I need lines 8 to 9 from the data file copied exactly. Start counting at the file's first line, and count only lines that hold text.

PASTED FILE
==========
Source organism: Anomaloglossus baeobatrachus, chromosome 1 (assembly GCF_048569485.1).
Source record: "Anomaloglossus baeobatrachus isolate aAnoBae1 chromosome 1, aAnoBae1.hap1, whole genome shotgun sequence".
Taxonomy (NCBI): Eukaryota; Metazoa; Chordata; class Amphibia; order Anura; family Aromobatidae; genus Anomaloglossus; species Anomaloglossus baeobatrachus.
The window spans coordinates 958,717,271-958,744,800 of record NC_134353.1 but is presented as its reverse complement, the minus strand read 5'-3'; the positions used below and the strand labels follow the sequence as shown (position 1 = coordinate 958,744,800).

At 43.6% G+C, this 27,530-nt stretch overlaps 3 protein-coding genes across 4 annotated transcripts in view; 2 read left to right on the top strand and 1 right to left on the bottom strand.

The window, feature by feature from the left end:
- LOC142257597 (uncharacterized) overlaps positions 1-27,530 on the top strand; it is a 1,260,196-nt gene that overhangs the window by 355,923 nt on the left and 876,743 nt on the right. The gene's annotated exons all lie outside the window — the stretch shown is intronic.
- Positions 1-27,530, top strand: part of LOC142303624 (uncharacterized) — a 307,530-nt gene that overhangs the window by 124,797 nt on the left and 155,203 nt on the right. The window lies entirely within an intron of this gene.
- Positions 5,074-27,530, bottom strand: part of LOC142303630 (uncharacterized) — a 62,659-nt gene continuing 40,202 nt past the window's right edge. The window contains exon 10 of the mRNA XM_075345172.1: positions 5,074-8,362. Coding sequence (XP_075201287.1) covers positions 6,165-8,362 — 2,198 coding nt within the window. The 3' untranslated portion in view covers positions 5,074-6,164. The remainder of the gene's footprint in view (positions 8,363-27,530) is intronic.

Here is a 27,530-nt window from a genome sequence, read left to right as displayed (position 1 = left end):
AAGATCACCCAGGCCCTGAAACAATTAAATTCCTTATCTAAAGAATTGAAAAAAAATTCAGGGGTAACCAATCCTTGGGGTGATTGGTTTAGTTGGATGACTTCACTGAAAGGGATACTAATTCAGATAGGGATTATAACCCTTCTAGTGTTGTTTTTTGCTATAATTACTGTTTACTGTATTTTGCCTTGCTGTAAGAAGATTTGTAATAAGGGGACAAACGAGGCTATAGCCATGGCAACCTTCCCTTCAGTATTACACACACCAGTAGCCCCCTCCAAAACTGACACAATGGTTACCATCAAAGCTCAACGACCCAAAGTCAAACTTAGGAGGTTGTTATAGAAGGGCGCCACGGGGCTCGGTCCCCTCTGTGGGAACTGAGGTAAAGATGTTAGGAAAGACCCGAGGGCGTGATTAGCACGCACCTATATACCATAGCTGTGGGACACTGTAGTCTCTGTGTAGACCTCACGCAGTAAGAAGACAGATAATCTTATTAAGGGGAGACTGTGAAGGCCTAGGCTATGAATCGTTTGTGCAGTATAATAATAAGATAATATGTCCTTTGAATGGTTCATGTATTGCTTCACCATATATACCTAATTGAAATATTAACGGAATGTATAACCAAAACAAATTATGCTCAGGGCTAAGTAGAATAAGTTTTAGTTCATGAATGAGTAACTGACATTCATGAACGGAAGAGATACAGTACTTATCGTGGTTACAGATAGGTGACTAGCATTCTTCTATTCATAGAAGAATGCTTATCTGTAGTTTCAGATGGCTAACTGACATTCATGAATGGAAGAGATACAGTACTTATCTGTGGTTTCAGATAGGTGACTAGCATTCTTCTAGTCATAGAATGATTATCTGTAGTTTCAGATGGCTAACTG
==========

- Positions 1-27,530, top strand: part of LOC142303624 (uncharacterized) — a 307,530-nt gene that overhangs the window by 124,797 nt on the left and 155,203 nt on the right. The window lies entirely within an intron of this gene.
- Positions 5,074-27,530, bottom strand: part of LOC142303630 (uncharacterized) — a 62,659-nt gene continuing 40,202 nt past the window's right edge. The window contains exon 10 of the mRNA XM_075345172.1: positions 5,074-8,362. Coding sequence (XP_075201287.1) covers positions 6,165-8,362 — 2,198 coding nt within the window. The 3' untranslated portion in view covers positions 5,074-6,164. The remainder of the gene's footprint in view (positions 8,363-27,530) is intronic.